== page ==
in the department at all competent. None to spare in this, and none in this so competent as General Ewell.
[J. E. JOHNSTON,]
TULLAHOMA, April 10, 1863.
L. LEWIS, Mobile:
I have ordered no impressment of negroes in Alabama. If impressments are made, those who have sent most of their hands to work on fortifications at Mobile should be excused. What officer is making the impressment?
J. E. JOHNSTON,
HEADQUARTERS DEPARTMENT OF EAST TENNESSEE, April 10, 1863.
[Colonel B. S. EWELL]:
COLONEL: In forwarding the inclosed letter* from General Pegram, I have, at his request, consented to add my own views as to the bearing which the enterprise which he suggests would have on the defense of this department from incursions by the enemy. In so expressing my opinion, I do not repeat the view of "the situation" which, after some study of the subject, when I was in command of the Cumberland range last winter, I communicated to Generals Smith and Heth, but then, as now, I desired to preface my opinions by the admission that they are only offered as the crude suggestions of a mind not trained by military study. I reluctantly advance, unasked by the general commanding, any opinion at all.
On exploring the various gaps from Big Creek to the Pound, inclusive, I found there were at least three which troops with artillery and wagons could pass. No obstructions of an artificial character had prevented General G. W. Morgan from coming through last summer. He turned the flank of General Stevenson, then occupying Cumberland Gap, and compelled our forces to fall back on the railroad. To defend all the gaps would require a force at each nearly equal to the attacking army, as the distance between is such that unless we could divine which would be the object of attack, our troops could not be concentrated at the true point before the enemy would reach it from the point of divergence, say Cumberland Ford or Barboursville. If the enemy advances as far as Barboursville, makes a feint of attempting to attack by way of the gaps, and suddenly turns to the right, advancing by way of Jamestown, he could arrive at the railroad at Loudoun, and even at this point, before the infantry at Cumberland Gap could march here.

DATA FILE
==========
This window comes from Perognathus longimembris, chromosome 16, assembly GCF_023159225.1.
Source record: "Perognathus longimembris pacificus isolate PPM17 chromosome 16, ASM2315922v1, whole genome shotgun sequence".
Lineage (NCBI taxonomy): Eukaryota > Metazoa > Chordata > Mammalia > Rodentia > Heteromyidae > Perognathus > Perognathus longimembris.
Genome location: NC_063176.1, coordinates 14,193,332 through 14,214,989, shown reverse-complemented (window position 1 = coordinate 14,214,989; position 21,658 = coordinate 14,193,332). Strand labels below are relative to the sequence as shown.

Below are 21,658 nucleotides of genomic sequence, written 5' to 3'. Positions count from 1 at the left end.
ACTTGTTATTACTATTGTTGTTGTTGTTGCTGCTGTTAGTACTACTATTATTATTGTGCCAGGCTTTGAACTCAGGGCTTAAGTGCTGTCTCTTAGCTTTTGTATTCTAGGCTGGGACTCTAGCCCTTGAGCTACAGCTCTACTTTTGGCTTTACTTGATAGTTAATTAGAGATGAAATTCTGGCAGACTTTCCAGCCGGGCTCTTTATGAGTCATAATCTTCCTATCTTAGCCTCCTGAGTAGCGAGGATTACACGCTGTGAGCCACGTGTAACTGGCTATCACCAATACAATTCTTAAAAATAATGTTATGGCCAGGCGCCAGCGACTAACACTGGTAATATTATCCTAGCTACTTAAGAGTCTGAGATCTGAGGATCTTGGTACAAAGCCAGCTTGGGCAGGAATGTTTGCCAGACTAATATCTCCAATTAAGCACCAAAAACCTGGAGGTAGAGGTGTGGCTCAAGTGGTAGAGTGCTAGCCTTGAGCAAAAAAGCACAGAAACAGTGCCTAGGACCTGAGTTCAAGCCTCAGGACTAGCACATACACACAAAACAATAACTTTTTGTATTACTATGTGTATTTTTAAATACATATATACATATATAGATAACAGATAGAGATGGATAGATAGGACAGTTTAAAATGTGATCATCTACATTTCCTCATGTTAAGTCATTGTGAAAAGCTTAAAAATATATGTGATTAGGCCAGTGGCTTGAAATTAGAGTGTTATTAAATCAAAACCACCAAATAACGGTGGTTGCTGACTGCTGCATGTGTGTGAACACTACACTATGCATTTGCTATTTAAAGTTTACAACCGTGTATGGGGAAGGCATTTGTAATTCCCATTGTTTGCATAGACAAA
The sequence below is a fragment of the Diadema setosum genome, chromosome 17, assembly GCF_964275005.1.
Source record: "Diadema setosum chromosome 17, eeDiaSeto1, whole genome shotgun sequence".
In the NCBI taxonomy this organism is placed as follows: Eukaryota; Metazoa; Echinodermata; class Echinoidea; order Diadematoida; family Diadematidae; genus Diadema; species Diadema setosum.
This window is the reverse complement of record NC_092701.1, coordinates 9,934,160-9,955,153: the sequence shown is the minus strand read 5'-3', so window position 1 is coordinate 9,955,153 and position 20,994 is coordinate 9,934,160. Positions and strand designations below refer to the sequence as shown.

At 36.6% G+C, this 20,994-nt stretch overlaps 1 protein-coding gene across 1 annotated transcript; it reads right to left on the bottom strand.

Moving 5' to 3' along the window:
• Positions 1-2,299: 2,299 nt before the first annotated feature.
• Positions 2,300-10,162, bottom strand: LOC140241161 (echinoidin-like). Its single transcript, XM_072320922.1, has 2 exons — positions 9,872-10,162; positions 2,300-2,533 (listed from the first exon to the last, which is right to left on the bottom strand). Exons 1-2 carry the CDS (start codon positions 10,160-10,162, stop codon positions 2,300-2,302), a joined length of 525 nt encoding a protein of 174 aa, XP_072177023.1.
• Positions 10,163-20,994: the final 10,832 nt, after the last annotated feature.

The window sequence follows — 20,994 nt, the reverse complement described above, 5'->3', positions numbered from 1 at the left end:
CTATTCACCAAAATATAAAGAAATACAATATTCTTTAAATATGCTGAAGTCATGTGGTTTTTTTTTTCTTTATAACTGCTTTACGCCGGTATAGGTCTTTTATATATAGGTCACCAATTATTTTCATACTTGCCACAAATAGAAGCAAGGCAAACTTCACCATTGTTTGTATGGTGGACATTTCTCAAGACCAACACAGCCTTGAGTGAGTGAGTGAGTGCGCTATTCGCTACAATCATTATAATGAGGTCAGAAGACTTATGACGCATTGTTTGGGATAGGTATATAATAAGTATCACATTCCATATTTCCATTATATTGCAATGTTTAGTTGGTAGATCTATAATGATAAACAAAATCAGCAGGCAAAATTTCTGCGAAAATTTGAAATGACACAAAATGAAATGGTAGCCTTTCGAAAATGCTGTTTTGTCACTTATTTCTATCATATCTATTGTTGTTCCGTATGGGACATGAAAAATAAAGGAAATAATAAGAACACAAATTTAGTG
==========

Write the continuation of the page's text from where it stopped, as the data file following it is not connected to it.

The route into Kentucky by Jamestown can be traveled in a less space of time than any other, because the elevations are less and the roads better. A line of defense on the Cumberland, from Boston to the ford, would have an advantage if it were not for the difficulty of forwarding supplies from here. There would be but two practicable passes in Pine Mountain naturally as strong as any in the Cumberland range, and there would be the river as a front. But the difficulty of supplying an army at that point, and the advance of the position from the railroad as a base, seemed to oppose its adoption.